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Heian jidai@•½ˆÀŽž‘ã
KEY WORD :@art history / general terms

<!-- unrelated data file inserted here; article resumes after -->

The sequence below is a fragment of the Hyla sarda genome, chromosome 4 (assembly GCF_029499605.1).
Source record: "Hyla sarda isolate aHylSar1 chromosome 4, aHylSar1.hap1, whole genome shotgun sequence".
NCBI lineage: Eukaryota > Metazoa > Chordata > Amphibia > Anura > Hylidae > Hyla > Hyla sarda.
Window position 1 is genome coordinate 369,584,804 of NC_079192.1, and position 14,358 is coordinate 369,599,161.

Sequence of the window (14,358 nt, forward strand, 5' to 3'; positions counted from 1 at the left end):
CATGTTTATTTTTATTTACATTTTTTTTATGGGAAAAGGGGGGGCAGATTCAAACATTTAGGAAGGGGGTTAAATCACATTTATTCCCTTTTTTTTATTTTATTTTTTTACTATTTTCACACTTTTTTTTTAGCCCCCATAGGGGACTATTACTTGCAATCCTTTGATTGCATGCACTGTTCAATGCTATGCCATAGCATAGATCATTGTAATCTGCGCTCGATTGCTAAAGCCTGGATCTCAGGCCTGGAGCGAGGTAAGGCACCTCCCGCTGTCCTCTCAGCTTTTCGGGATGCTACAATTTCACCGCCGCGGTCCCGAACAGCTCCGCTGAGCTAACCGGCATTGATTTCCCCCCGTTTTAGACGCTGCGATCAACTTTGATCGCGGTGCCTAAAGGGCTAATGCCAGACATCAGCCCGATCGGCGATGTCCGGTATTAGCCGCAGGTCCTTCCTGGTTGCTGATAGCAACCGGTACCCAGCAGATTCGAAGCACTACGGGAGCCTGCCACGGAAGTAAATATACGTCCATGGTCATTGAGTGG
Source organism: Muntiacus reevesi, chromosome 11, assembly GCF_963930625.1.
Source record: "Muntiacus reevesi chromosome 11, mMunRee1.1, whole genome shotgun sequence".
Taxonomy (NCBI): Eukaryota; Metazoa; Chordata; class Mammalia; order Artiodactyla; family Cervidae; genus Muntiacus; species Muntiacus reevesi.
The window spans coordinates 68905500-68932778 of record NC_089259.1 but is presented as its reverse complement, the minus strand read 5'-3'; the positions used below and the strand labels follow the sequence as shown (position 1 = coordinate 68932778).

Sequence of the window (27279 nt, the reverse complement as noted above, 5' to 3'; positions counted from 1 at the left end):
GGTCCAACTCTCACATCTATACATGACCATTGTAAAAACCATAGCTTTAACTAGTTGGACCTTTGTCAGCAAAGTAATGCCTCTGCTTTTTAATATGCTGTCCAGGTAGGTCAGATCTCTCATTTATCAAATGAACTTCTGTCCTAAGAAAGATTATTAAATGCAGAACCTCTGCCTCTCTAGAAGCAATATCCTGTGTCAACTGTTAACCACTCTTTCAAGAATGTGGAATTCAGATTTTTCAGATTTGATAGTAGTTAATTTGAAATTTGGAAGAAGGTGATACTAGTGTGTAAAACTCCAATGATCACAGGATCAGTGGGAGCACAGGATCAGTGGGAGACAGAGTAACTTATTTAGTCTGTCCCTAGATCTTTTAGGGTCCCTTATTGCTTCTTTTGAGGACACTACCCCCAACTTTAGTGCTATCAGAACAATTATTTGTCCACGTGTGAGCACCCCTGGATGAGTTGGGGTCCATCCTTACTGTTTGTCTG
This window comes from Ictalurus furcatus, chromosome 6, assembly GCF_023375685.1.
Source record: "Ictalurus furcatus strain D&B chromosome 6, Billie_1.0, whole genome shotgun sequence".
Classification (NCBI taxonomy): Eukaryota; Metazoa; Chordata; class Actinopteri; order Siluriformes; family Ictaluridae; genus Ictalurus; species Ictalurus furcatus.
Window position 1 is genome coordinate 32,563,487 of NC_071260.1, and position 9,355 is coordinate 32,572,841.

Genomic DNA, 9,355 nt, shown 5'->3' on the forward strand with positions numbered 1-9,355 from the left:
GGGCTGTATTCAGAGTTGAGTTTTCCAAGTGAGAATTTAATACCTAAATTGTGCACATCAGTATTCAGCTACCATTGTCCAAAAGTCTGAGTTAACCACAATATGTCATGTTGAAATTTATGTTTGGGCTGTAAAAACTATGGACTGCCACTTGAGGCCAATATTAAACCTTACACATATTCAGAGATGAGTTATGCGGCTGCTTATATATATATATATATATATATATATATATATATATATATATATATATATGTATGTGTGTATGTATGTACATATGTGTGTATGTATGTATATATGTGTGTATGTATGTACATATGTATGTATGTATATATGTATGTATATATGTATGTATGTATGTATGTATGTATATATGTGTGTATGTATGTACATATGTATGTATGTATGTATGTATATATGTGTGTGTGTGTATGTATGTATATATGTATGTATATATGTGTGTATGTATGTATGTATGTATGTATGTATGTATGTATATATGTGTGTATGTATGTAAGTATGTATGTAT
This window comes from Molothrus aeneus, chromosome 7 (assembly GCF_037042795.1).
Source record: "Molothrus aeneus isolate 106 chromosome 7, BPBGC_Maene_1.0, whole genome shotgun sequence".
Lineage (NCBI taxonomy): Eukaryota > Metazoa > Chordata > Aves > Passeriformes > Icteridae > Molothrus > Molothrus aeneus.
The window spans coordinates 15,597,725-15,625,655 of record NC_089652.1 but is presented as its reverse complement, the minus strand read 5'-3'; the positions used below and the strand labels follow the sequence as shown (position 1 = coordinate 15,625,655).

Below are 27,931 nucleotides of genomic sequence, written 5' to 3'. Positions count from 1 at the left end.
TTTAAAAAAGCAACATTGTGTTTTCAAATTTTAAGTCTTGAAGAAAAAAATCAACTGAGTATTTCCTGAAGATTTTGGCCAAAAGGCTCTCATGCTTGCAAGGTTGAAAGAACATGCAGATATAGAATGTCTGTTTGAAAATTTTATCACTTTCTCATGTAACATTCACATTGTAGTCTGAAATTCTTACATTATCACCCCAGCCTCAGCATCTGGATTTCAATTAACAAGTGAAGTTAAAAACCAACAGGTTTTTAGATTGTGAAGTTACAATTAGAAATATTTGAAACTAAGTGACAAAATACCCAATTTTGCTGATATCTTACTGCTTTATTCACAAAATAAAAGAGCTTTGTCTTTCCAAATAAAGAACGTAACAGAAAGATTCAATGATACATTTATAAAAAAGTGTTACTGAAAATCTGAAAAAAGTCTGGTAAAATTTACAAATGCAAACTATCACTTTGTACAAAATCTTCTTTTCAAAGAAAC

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The Heian period (794-1185), during which Heiankyou •½ˆÀ‹ž (later, Kyoto) became the political and cultural capital of Japan. The period is divided into Early ; *Kounin-Jougan jidai Om’åŠÏŽž‘ã or simply Jougan jidai ’åŠÏŽž‘ã (794-894), Middle ; *Fujiwara jidai “¡Œ´Žž‘ã (894-1086) and Late ; Insei (Cloistered Rule) jidai ‰@­Žž‘ã (1086-1185). Early Heian culture was still under the influence of the Chinese Tang dynasty, but in 894 imperially sponsored embassies to China were abolished because it was thought that the Tang dynasty would soon be overthrown and a new, Japanese culture *kokufuu bunka ‘•—•¶‰» began to develop. The end of the period is almost universally placed at 1185, the year in which the Minamoto Œ¹ shogunate was established in Kamakura Š™‘q. During the early part of the Heian period, two new sects of esoteric Buddhism were introduced from China to Japan: these were the Tendai “V‘ä which focused on *Shaka Žß‰Þ (the historical Buddha) at the center of devotion, and Shingon ^Œ¾ which worshipped Vairocana (Birushana ”ùḎՓß) the Buddha of Essence. Both sects established temples in the mountains, adapting their building arrangements to suit the environment. Murouji Žº¶Ž› in Nara, is the only esoteric temple from this time that remains untouched by fire. The images worshipped at these isolated temples were provincial variations of urban prototypes. They were made by local workers, sometimes the monks themselves, and were carved out of single tree trunks, a style that seems traceable to the Kushan Indian and the Gandaharan style. A good example is the *Yakushi –òŽt (9c) at Jingoji _ŒìŽ› in Kyoto. Shingon also brought with it a pantheon of deities inspired by Indian Hindu gods. These images had multiple arms and heads and fierce countenances to indicate their intensity of purpose. Both sculpted and painted mandalas, or cosmic graphs were used to focus believers' meditation. See *mandara ™Ö䶗…. A life-sized sculptural mandara is set on a large altar in the Lecture Hall *Koudou u“° of Touji “ŒŽ› (Kyouougokokuji ‹³‰¤Œì‘Ž›) in Kyoto, and the famous painted *Ryoukai mandara —¼ŠE™Ö䶗… (Two World Mandara ) also belongs to this temple. The middle part of the Heian period was dominated by the Fujiwara family who inspired exquisitely elegant art forms. Pure Land Buddhism joudokyou ò“y‹³, based on the worship of *Amida ˆ¢–í‘É and rebirth into the Western Paradise saihou joudo ¼•ûò“y, became popular with the court and, in time, the common people as well. Byoudouin Hououdou •½“™‰@–P™€“° (1053) in Kyoto is an example of an aristocratic residence complete with temple, garden and pond that was constructed in order to replicate in this world, the Western Paradise in all its splendor. Literature flourished under the Fujiwara with the creation of such notable works as GENJI MONOGATARI Œ¹Ž•¨Œê (The Tale of Genji) written around 1000 CE by a noblewoman of the court, Murasaki Shikibu Ž‡Ž®•”, and KAGEROU NIKKI å‘åx“ú‹L (Gossamer Years), written by the mother of Fujiwara no Michitsuna, Fujiwara no Michitsuna no haha “¡Œ´“¹j•ê (977), and with the development of the thirty one syllable poem waka ˜a‰Ì. The late Heian period, characterized by the rule of cloistered, retired emperors insei ‰@­, was even more opulent than the middle period, as the imperial family spent lavishly on the new clan temples and secular projects such as the creation of one hundred paintings illustrating excerpts from GENJI MONOGATARI (see *genji-e Œ¹ŽŠG) and poems of the thirty-six poets, the SANJUUROKUNIN SHUU ŽO\˜ZlW, on scrolls of gorgeous colored papers with gold and silver decorations. The elaborate and beautiful HEIKE NOUKYOU •½‰Æ”[Œo (Sutras Dedicated by the Heike) were also produced during this period. Finally, the lengthy peace and prosperity of the era was broken by conflicts over competition for power between the Minamoto (Genji Œ¹Ž) and Taira •½ (Heike •½‰Æ) clans.
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